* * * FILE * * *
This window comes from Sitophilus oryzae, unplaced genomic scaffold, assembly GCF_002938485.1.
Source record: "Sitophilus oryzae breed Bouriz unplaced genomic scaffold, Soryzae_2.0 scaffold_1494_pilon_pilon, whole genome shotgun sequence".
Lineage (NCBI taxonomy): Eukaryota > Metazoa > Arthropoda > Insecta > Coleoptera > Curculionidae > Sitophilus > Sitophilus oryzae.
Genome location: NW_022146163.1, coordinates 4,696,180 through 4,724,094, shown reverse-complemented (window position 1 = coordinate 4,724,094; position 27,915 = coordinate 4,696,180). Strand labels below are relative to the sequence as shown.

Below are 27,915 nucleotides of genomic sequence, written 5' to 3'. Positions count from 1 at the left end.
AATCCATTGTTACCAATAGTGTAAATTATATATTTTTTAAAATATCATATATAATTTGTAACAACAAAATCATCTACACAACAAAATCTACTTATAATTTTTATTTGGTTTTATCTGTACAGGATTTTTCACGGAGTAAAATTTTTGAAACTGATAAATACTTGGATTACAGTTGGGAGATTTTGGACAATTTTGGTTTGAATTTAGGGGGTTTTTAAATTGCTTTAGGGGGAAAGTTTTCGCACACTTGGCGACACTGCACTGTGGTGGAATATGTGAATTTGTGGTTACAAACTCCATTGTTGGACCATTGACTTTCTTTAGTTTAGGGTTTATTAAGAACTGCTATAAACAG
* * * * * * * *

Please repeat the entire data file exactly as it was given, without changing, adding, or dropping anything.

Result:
This window comes from Sitophilus oryzae, unplaced genomic scaffold, assembly GCF_002938485.1.
Source record: "Sitophilus oryzae breed Bouriz unplaced genomic scaffold, Soryzae_2.0 scaffold_1494_pilon_pilon, whole genome shotgun sequence".
Lineage (NCBI taxonomy): Eukaryota > Metazoa > Arthropoda > Insecta > Coleoptera > Curculionidae > Sitophilus > Sitophilus oryzae.
Genome location: NW_022146163.1, coordinates 4,696,180 through 4,724,094, shown reverse-complemented (window position 1 = coordinate 4,724,094; position 27,915 = coordinate 4,696,180). Strand labels below are relative to the sequence as shown.

Below are 27,915 nucleotides of genomic sequence, written 5' to 3'. Positions count from 1 at the left end.
AATCCATTGTTACCAATAGTGTAAATTATATATTTTTTAAAATATCATATATAATTTGTAACAACAAAATCATCTACACAACAAAATCTACTTATAATTTTTATTTGGTTTTATCTGTACAGGATTTTTCACGGAGTAAAATTTTTGAAACTGATAAATACTTGGATTACAGTTGGGAGATTTTGGACAATTTTGGTTTGAATTTAGGGGGTTTTTAAATTGCTTTAGGGGGAAAGTTTTCGCACACTTGGCGACACTGCACTGTGGTGGAATATGTGAATTTGTGGTTACAAACTCCATTGTTGGACCATTGACTTTCTTTAGTTTAGGGTTTATTAAGAACTGCTATAAACAG